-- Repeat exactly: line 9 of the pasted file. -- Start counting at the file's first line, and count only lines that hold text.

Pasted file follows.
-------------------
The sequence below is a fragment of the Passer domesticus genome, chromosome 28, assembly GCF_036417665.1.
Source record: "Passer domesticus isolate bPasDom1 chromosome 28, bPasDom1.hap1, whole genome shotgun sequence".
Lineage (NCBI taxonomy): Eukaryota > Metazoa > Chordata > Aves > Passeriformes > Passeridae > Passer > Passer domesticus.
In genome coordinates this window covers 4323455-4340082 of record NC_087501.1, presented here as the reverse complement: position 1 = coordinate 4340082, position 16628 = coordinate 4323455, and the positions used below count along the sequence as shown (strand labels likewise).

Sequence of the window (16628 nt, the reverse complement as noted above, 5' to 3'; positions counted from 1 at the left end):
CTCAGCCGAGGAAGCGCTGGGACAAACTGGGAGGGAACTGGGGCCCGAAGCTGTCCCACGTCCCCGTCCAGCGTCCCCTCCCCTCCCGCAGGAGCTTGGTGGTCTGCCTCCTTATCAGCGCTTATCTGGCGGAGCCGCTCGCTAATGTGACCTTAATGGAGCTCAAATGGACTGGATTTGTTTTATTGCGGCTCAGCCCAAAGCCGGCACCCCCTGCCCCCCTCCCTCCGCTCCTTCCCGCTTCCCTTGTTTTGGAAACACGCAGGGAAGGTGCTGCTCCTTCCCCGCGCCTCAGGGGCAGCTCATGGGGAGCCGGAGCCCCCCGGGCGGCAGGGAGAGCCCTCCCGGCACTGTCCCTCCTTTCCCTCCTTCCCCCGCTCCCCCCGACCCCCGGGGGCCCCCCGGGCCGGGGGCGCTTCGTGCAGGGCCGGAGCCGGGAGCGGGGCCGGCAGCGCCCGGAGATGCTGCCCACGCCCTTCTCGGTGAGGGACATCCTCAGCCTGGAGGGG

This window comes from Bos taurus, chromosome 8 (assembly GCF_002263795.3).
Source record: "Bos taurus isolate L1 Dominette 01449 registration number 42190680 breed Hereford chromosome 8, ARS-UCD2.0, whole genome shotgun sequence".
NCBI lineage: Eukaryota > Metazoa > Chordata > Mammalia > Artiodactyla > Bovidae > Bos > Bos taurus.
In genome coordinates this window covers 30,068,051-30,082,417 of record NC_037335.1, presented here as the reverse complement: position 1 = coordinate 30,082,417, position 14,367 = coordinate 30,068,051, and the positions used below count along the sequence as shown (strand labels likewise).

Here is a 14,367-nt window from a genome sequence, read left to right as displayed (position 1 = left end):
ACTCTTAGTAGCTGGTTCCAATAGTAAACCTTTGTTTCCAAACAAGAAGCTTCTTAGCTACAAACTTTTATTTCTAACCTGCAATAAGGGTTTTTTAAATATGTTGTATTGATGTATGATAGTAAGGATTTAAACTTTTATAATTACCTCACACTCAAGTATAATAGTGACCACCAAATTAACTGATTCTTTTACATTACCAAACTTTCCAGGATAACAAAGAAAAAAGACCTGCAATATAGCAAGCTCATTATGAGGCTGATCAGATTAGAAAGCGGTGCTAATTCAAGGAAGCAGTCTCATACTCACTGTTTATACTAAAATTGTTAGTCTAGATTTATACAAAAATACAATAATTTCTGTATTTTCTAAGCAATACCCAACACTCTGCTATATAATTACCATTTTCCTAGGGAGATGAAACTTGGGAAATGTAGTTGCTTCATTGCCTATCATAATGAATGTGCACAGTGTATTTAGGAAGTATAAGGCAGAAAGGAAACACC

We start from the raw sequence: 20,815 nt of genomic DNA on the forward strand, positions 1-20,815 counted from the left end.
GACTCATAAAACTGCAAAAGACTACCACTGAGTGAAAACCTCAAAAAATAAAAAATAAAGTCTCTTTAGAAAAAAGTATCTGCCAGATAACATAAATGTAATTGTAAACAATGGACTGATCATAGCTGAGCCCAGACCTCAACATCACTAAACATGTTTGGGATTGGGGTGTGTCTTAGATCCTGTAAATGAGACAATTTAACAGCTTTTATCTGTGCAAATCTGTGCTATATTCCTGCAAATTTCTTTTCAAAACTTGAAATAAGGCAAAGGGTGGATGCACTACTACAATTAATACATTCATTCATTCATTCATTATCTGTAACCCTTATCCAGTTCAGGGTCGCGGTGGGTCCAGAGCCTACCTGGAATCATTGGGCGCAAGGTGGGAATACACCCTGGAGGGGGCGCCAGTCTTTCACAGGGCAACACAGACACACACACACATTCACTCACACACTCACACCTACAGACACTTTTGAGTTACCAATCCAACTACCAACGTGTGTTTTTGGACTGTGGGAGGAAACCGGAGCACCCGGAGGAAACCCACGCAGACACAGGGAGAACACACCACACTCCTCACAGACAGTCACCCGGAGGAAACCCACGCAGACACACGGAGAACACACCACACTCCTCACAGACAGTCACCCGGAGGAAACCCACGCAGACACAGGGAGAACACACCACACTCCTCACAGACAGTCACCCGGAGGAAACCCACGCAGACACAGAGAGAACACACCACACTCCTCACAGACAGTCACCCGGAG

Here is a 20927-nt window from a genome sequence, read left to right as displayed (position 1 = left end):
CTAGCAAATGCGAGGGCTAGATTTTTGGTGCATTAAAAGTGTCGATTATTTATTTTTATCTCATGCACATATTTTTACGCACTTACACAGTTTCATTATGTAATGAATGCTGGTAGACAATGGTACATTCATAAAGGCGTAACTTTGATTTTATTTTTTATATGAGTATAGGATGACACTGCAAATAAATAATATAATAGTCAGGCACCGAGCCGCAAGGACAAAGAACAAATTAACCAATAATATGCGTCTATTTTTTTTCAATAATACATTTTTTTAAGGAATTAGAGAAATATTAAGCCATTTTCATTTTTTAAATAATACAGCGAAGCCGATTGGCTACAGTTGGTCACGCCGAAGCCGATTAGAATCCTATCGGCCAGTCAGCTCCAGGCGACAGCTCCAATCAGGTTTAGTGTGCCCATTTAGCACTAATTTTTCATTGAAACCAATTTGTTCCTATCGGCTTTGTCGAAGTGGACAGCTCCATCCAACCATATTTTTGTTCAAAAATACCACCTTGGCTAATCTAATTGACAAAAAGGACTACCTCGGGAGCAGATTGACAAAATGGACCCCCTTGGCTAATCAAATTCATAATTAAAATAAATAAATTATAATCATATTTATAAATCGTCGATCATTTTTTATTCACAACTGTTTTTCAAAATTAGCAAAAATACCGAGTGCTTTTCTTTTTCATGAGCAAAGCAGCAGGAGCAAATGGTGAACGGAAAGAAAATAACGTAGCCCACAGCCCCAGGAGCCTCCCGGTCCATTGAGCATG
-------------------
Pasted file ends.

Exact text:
NCBI lineage: Eukaryota > Metazoa > Chordata > Mammalia > Artiodactyla > Bovidae > Bos > Bos taurus.